The Immortal Life of Henrietta Lacks was about an African American woman that was a tobacco farmer, who was diagnosed at 30, with cervical cancer in February 1951, and dead by October the same year. She was treated at John Hopkin, in era in which hospital wards were still segregated. As doctors customarily did at the same time, during the treatment- with radium therapy, in which small vials of radio material were sewn to her cervix-without her knowledge and consent, Henrietta’s cancerous tissue was harvested, and headed off to researchers.
In the lab, the researcher discovered that Henrietta’s cells were extraordinarily good at replicating themselves, often aggressively climbing up the sides of test tubes. Because of that property, the ability to regenerate so robustly, the cells dubbed “Hela cells” have been invaluable to medical research as a source of human cells on which to test vaccines (including the polio vaccine) and drugs. Henrietta’s cells are called the “immortal cell line” in that they lived on long after her death. The tragedy is Henrietta was married, and had five children, which the oldest, Elsie was mute and deaf.
She was placed in an institution, where she later died. The other children were raised in poverty by their father, who had a third grade education. No one in the family has received any compensation for Henrietta’s cells. The irony of the story is that Henrietta’s family is too poor to afford health insurance, and so has largely been unable to benefit from medical advances Henrietta’s cells have occasioned, or if they have, only at great cost. No one in the family was even aware that her cells were being used in this way until the 1970’s when they were told by chance.
Scientist had in fact, as is standard ethical practice, tried to sever Henrietta’s family members to ask for more tissue samples. The Lackses never sued anyone, partly because of their suspicion of outsiders, apparently at least one ambulance chaser con artist has been around them, and partly because it’s not clear that anyone, at any point, did anything illegal at the time. There is so much in this story. The intersection of race, class, gender, into perfect storm of powerlessness, because although Skloot was pretty empathetic about giving the benefit of he doubt to scientists, it is unimaginable that this story could be the same has this been some white, wealthy Baltimore women in whom these cells were discovered. The fact that struck me the most was the fact that in a country with a more functional social safety net, universal healthcare, social assistance, half-decent public schools, the disparities between the Lackses situation, and the incredible wealth generated by the medical knowledge it occasioned, wouldn’t be so stark.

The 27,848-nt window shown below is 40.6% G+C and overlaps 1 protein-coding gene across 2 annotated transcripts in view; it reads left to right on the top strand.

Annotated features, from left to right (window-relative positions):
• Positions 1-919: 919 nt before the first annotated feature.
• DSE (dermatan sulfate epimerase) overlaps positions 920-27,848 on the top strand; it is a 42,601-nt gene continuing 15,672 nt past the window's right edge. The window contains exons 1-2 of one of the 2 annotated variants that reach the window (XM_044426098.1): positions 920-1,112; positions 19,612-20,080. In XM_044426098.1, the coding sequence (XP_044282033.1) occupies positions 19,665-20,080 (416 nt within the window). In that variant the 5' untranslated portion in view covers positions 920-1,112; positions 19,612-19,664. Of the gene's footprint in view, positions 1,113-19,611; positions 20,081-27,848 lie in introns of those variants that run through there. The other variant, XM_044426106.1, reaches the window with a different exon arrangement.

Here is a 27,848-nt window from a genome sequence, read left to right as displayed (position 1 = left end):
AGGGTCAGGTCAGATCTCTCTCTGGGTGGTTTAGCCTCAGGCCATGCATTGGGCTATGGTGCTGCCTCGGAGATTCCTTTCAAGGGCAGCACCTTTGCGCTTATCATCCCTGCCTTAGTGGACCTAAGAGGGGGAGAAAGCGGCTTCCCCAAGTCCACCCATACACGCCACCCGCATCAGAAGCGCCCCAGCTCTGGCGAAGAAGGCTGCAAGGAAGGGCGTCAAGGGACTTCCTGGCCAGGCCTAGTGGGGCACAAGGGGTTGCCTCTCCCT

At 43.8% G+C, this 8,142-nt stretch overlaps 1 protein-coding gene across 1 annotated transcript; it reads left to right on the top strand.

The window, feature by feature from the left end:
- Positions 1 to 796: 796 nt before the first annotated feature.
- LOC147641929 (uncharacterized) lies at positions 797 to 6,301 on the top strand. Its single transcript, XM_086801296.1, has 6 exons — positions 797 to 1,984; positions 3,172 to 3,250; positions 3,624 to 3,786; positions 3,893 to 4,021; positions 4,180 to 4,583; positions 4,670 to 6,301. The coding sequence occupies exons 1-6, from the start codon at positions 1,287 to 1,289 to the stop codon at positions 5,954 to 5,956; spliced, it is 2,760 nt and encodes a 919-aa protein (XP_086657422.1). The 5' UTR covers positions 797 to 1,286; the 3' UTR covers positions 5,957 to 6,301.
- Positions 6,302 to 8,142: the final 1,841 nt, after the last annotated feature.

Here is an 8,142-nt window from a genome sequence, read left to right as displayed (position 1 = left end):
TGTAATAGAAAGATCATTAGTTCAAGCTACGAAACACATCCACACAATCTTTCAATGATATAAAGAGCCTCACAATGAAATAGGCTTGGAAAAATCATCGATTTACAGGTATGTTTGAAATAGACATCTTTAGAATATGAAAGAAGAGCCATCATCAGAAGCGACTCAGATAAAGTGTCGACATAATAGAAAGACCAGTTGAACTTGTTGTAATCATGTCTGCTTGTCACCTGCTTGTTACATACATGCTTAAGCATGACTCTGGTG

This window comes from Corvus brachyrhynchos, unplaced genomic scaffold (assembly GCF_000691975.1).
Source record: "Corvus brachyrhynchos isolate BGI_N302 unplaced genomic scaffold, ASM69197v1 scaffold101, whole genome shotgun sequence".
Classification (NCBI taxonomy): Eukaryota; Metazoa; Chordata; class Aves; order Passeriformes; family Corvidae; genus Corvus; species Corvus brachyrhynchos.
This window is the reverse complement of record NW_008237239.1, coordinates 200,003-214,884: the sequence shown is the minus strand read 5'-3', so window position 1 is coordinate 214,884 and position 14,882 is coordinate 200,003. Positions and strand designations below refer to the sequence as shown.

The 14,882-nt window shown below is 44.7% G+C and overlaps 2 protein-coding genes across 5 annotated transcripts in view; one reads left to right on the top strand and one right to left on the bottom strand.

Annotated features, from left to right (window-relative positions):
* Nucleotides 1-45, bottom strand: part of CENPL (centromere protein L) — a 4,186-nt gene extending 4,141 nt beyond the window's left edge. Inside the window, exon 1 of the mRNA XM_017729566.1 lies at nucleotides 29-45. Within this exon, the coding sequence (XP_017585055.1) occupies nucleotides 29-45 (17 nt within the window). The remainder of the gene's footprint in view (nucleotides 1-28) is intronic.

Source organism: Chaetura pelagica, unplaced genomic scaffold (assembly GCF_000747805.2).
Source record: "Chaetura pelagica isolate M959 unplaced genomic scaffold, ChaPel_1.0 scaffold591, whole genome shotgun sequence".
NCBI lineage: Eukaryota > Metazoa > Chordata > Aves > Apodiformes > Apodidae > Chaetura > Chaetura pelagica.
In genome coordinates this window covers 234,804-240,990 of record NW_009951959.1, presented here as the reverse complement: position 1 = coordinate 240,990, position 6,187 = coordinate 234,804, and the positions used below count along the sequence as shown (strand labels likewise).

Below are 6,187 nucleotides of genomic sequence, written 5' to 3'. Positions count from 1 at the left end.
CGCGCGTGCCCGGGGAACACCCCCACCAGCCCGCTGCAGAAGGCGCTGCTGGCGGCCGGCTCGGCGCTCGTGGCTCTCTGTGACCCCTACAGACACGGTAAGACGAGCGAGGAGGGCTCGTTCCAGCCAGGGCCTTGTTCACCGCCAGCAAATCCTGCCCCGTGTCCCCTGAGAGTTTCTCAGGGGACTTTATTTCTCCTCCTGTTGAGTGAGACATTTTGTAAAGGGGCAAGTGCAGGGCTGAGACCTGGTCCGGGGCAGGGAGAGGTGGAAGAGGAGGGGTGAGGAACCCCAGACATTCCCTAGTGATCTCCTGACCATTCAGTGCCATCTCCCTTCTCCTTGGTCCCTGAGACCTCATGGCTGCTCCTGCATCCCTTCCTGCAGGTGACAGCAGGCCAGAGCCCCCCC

They would have actively benefited from this research just like everyone else. I was outraged that the Lackses family had little legal recourse, but the truth is, in complicated qualified cases like this one, the courts make for extremely poor substitutes for social safety nets. In my opinion, there’s no substitute for the knowledge that at the end of the day, if something bad happens to you, you will be, at least materially speaking. Maybe it’s just me being Canadian again.